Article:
In a survey conducted by the Institute for European Affairs from March 8 to 14 this year in Serbia, on a sample of 1,207 participants, the surveyed citizens answered questions about Kosovo being forever lost to Serbia, citizens’ participation in internal dialogue, recognition of Kosovo’s independence, demarcation and a referendum.
Two-thirds of Serbia’s citizens would vote against recognizing Kosovo’s independence in the referendum, although the majority believe Kosovo is lost to Serbia and that Serbia is not able to re-establish sovereignty in that territory, the Blic daily reports.
47 per cent of citizens consider Kosovo to a lost cause for Serbia, 12 per cent are indecisive regarding this issue, and 41 per cent think that Serbia still has sovereignty over it.
Most of the survey participants who think that Kosovo is lost to Serbia are between ages 30 and 60, have a higher level of education and live in various parts of Serbia (with the exception of Eastern and Southern Serbia).
Almost a half believe that it is not feasible that Serbia regains full control and sovereignty in Kosovo, and more often than not. This opinion is prevalent among women who are older than 30, the survey participants who have at least secondary education and people living in the Belgrade region.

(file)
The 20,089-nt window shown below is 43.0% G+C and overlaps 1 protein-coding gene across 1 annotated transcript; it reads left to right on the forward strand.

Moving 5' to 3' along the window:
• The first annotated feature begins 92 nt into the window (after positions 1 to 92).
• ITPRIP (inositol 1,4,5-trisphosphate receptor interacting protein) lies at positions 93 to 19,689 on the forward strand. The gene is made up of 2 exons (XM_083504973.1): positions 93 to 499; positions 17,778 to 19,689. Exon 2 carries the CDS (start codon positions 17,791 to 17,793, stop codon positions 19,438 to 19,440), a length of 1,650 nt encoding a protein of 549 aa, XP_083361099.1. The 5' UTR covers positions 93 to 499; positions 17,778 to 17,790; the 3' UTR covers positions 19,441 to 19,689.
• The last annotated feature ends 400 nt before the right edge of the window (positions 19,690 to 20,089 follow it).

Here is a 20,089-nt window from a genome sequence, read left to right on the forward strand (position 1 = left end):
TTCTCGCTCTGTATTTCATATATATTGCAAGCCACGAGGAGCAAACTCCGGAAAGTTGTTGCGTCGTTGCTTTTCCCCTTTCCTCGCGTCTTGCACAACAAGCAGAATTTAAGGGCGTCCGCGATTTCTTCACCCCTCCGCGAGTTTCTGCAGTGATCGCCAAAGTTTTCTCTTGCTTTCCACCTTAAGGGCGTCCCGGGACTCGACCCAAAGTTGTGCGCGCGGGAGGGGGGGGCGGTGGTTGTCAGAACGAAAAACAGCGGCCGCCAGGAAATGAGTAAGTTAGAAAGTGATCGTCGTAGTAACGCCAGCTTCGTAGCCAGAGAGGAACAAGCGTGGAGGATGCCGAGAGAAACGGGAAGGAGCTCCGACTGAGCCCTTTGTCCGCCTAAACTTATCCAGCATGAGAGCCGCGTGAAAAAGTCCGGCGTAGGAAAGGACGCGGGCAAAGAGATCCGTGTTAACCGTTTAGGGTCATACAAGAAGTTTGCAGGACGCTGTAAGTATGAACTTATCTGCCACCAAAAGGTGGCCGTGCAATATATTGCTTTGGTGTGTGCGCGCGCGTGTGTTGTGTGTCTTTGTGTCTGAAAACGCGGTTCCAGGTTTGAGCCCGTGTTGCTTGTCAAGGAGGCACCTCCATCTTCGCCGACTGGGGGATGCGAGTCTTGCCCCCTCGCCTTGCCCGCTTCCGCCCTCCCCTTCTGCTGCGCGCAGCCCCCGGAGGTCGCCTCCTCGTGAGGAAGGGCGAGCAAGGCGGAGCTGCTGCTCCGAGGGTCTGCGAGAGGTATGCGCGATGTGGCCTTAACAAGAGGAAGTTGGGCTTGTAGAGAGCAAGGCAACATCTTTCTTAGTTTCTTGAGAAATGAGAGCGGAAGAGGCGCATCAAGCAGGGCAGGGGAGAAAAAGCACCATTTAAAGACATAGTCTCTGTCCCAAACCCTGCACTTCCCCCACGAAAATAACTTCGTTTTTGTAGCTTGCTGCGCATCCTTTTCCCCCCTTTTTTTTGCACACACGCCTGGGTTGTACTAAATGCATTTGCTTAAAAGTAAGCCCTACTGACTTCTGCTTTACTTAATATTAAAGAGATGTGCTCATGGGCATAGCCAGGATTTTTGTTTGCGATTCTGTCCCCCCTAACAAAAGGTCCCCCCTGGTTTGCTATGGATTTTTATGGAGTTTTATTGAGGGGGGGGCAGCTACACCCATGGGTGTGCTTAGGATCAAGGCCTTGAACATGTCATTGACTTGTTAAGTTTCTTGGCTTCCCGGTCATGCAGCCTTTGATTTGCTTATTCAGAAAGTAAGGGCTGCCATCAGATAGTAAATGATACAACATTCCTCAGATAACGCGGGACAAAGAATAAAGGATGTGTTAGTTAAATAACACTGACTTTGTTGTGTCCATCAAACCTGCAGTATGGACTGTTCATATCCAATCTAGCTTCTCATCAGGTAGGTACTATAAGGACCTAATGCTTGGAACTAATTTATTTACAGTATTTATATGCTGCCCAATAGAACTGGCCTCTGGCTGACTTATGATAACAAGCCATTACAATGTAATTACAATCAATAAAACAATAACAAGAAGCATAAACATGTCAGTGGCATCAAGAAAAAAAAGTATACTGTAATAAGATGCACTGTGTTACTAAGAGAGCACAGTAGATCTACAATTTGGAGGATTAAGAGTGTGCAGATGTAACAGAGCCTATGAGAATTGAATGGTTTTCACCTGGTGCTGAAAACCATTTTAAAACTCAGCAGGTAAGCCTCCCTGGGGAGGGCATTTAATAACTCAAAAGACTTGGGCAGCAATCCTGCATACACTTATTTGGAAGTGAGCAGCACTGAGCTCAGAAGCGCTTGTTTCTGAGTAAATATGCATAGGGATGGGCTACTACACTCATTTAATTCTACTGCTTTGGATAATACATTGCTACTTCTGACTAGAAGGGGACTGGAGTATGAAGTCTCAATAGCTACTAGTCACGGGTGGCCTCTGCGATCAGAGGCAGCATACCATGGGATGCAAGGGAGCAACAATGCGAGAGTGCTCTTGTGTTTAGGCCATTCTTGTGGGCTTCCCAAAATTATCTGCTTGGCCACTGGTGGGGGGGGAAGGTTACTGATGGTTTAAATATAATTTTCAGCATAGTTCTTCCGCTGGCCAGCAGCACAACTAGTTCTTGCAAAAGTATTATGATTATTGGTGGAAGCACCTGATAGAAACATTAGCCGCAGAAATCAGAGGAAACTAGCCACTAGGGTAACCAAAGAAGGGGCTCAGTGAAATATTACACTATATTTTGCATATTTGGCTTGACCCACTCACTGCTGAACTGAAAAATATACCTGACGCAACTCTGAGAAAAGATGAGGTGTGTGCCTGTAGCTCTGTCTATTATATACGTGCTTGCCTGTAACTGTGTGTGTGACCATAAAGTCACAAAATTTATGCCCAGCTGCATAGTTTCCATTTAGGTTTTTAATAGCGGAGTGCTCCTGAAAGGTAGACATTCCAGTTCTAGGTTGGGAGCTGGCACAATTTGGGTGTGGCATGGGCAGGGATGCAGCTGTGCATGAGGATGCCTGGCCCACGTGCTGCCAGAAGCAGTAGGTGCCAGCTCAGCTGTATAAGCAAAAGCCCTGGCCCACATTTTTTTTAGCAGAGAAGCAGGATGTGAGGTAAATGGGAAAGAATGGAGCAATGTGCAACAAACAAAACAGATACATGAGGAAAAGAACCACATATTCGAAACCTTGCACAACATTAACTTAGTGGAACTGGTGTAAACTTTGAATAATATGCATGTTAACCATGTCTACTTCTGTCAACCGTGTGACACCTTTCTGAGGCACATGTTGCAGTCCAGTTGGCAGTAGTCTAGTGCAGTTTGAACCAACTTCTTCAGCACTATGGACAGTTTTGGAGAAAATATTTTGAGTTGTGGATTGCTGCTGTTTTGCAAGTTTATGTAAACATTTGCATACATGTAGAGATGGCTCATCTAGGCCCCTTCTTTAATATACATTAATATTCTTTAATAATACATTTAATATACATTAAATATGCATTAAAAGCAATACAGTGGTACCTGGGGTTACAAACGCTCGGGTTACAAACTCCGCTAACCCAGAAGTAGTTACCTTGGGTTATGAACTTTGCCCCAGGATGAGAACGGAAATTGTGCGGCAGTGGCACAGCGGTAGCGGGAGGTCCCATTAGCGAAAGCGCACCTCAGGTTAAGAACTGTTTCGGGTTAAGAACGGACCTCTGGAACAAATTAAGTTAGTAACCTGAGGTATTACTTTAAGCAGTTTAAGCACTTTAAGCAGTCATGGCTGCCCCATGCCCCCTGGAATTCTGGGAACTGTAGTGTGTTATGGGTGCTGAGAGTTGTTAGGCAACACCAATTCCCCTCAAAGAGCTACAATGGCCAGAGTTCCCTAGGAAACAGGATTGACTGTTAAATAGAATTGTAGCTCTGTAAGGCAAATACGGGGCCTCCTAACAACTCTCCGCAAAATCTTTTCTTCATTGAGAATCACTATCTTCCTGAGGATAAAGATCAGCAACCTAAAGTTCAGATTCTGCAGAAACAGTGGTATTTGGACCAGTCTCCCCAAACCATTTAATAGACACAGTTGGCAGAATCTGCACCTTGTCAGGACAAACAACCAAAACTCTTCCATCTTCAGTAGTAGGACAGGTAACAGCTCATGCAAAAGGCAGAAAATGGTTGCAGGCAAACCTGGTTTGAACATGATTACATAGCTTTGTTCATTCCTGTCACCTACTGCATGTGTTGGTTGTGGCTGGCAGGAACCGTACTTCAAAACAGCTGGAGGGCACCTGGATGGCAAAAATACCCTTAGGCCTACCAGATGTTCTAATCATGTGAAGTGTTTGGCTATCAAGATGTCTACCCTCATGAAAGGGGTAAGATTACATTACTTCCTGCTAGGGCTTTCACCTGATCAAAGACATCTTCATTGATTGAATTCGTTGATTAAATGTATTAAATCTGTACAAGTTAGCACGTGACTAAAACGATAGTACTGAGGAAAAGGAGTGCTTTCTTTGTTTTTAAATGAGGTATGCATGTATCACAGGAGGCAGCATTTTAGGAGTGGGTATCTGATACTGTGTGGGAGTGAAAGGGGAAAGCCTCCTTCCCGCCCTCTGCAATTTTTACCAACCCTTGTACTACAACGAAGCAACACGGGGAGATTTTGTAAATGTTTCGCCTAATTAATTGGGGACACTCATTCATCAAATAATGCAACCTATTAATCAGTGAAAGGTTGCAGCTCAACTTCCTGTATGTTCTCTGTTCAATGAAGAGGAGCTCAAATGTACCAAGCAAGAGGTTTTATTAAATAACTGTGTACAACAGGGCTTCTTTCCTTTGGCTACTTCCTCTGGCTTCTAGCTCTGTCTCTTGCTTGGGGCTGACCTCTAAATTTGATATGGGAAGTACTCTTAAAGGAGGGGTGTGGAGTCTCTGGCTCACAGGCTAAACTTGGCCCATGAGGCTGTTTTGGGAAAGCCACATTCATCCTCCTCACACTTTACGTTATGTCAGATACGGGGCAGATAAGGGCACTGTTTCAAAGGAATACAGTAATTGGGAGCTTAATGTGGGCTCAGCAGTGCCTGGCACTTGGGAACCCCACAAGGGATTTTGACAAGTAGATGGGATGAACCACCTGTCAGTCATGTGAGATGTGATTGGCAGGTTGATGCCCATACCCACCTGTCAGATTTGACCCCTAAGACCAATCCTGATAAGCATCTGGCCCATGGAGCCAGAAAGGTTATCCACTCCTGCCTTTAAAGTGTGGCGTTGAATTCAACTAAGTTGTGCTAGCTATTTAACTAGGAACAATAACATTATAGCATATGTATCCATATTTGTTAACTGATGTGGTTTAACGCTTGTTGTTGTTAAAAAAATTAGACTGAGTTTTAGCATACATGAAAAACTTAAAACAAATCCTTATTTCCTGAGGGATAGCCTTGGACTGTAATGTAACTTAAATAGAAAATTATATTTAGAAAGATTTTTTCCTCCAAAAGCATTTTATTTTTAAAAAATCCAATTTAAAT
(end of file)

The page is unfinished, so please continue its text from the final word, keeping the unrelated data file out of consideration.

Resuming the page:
Over 36 per cent of the participants believes that Serbia can regain sovereignty in Kosovo, while 15 per cent are indecisive. 93 per cent of respondents did not participate in the internal dialogue on Kosovo, 4 percent replied with “I don’t know”, while 3 per cent of respondents stated that they participated in the dialogue.
More than a half of the respondents, 54 per cent, believe that the current government will not recognize the independence of Kosovo, these survey participants are older than 60, and mostly live in Western Serbia, including the region of Sumadija. The number of respondents who believe that the government will not recognize the independence of Kosovo decreases as the level of education increases.
27 per cent of respondents believes that the government will recognize Kosovo’s independence, while 19 per cent do not know the answer to this question.
78 percent of the respondents would not support the decision to recognize the independence of Kosovo in exchange for Serbia becoming an EU member faster.
13 per cent of the survey participants would recognize Kosovo’s independence, and 9 per cent do not know.
When asked what how they understood the term “demarcation”, 29 per cent of citizens said that the term implied the establishment of a border, whereby northern Kosovo will join Serbia, and the Presevo Valley will go to Kosovo, while 14 per cent consider it to be a border that coincides with the current administrative line.
41.8 per cent of respondents do not support the idea of demarcation, and these respondents are mostly men between the ages of 30 and 44 who live in different parts of Serbia, with the exception of Vojvodina.
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